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Proposed national strategies for the prevention of leading work-related diseases and injuries - occupational cardiovascular diseases.
Atlanta, GA: U.S. Department of Health and Human Services, Public Health Service, Centers for Disease Control, National Institute for Occupational Safety and Health, DHHS (NIOSH) Publication No. 89-132, 1986 Jan; :1-12
In 1984, cardiovascular diseases accounted for almost a million deaths, the majority from ischemic or coronary heart disease. Major contributors to risk of this disease include cigarette smoking, dietary intake, and hypertension. Other factors include excessive alcohol intake, obesity, diabetes, inadequate physical activity and behavior pattern. The workplace can have a deleterious effect on cardiovascular health. Factors at the workplace which contribute to heart disease include exposures to chemical and physical agents as well as work related psychosocial factors. The proposed strategy is based on reducing cardiotoxic exposures in the workplace, enhancing health behaviors through worksite health promotion, and conducting additional research on the association of work related psychosocial factors and cardiovascular disease.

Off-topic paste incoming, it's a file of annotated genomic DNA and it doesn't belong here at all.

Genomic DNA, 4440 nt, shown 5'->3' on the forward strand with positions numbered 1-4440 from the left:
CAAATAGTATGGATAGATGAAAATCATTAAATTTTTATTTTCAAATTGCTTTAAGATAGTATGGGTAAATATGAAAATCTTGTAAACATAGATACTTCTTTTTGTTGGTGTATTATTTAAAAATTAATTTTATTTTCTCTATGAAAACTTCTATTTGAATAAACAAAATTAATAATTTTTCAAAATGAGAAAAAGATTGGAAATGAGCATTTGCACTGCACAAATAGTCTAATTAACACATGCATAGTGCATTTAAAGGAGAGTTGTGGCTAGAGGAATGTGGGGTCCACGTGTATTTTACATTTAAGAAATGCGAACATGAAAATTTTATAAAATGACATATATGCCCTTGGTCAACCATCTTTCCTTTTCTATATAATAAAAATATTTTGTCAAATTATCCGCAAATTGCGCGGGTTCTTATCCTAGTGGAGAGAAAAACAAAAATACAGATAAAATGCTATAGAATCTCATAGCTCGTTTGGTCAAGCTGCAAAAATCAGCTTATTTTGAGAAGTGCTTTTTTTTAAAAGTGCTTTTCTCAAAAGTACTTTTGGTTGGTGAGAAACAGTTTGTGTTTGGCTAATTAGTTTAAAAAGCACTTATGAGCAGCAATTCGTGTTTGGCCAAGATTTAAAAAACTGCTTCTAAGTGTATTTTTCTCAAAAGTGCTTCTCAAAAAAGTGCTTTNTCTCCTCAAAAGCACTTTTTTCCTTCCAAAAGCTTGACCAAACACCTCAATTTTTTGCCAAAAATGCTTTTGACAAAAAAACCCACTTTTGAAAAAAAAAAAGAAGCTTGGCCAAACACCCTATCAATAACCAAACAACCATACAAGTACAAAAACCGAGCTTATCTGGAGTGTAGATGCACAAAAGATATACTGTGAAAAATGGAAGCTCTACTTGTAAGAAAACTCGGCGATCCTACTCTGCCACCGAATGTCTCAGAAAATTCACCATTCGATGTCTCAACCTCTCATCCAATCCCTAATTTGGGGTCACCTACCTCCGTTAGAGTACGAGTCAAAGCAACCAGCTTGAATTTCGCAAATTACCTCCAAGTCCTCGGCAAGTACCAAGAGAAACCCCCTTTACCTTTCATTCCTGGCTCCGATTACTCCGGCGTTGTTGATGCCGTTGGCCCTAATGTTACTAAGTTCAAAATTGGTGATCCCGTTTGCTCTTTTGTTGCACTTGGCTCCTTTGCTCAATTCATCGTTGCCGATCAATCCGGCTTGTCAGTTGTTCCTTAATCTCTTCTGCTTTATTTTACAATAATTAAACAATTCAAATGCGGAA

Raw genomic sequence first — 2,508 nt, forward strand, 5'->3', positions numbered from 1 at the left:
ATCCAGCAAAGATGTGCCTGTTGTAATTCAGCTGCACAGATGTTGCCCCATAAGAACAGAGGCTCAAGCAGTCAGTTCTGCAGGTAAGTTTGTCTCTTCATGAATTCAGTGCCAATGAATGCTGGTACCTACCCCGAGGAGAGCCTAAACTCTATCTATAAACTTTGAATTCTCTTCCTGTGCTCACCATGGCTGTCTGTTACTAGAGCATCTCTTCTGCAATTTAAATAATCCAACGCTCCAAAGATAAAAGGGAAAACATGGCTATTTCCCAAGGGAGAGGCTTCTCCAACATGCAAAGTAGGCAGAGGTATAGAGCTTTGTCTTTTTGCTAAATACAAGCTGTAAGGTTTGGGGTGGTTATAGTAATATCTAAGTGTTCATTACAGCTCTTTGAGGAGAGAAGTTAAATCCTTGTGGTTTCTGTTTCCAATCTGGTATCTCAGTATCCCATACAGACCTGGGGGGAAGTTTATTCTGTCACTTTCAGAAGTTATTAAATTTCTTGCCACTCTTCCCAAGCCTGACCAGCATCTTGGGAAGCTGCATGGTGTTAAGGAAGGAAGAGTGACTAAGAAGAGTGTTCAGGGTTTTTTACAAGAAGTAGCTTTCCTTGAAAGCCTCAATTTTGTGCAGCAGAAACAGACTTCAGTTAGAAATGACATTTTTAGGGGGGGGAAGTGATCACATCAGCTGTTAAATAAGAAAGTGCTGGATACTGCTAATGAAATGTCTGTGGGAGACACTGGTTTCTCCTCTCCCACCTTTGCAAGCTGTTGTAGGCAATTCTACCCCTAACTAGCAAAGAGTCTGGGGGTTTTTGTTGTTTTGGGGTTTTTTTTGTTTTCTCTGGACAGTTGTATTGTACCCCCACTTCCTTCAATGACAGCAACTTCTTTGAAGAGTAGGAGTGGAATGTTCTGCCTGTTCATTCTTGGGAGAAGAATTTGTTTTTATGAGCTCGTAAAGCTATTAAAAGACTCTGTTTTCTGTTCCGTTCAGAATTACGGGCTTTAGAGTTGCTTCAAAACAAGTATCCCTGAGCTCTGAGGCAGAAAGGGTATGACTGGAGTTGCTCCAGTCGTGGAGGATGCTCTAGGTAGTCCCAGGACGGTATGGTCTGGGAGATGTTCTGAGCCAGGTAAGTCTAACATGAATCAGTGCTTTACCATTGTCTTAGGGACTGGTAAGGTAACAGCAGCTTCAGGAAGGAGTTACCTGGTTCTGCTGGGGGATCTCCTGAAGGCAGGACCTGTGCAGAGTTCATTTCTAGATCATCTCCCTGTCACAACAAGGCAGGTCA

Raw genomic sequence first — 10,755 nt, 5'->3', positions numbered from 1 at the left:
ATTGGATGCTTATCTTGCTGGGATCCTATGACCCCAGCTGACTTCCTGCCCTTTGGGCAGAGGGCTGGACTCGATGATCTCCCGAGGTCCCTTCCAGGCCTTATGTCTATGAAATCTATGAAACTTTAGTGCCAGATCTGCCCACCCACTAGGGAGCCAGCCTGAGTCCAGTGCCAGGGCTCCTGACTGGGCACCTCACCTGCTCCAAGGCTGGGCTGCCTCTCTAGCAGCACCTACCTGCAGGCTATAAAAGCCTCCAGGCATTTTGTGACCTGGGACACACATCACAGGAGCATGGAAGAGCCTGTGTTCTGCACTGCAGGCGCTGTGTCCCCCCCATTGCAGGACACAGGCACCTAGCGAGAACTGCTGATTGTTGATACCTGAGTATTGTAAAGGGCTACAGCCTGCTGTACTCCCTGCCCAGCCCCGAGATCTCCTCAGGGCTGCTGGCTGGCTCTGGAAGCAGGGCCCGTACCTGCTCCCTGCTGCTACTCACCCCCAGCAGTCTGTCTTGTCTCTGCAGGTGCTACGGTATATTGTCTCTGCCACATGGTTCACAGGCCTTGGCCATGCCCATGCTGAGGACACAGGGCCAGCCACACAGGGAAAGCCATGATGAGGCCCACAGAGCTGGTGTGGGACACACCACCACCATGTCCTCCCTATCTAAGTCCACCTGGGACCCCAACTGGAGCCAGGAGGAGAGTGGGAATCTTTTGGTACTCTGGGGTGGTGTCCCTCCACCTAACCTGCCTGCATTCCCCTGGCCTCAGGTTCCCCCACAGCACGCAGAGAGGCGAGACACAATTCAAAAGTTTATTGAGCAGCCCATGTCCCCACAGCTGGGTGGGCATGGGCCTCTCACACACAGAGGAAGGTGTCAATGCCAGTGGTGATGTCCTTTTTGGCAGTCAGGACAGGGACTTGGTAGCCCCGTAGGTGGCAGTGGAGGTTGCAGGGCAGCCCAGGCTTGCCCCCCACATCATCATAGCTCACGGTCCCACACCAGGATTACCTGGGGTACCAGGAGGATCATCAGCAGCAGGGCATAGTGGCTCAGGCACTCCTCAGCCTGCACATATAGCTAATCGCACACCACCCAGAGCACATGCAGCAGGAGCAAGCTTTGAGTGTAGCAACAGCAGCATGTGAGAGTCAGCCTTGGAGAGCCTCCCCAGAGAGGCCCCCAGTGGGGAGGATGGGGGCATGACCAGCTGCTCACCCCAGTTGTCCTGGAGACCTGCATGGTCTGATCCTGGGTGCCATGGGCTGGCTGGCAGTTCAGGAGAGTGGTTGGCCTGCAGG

Cardiovascular-system-disorders; Substance-abuse; Attitude; Coping-behavior; Job-stress; Mental-stress; Disease-prevention; Industrial-health-programs; Occupational-health-programs
NTIS Accession No.
DHHS (NIOSH) Publication No. 89-132
National Institute for Occupational Safety and Health
Page last reviewed: September 2, 2020
Content source: National Institute for Occupational Safety and Health Education and Information Division